"Press center red button and tap left or right button five times. What could be more obvious?"
Many of the machines out there have this kind of keys to find eastern eggs the programer hide on the machine. No to do simple stuff like just turn off the machine. I wonder now how you find eastern eggs on this chess clocks?
I am a minimalist at harth and I can tell you there is somethign fundamentally wrong with the design of this machines...
What is the need to complicate the settings this much? and if they are not confusing enougth as they are, then add more settigns to play Scrabble too. Why no?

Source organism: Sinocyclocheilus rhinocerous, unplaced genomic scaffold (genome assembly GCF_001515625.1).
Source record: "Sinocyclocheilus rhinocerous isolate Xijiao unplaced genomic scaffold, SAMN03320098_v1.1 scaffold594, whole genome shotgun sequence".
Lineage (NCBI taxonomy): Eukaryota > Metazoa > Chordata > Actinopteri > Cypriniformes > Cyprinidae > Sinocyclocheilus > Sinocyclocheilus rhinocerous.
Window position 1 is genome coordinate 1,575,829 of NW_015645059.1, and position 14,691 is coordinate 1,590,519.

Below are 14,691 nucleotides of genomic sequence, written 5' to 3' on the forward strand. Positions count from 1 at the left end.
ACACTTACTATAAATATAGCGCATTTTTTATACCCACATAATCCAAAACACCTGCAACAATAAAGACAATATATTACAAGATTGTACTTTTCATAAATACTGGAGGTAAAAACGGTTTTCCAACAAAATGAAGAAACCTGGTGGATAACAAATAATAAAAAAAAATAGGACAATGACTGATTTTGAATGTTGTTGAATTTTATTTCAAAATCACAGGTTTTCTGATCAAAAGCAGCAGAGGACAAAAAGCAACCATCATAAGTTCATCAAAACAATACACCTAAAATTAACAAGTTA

I just decide to check the manual for the Cronos clock... 58 pages jsut to set up this machine! For christ sake, my car come with a manual of 40 pages and this is becouse it is in 4 languages... what is wrong with this designer?
This is a quote from the Manual's Q/A Chapter:
"Q. Can I make the clock beep during byo-yomi?
A. Yes. There are several options. See the User’s Guide."
Are you telling me that you can set up the byo-yomi of a clock and not even look at the manual? Just by intuition?
David, take it easy and calm down.
The Chronos clocks have 4 saved time control slots that are available by simply turning on the clock by pushing the center red button from one to four times. One push gets you the first saved setting. Two pushes gets you the second and so on.
Also, there are only 3 or 4, at most, time controls that a person will use, regularly. So saving these basic time controls in those first saved slots is easy and then easy to get to without a manual.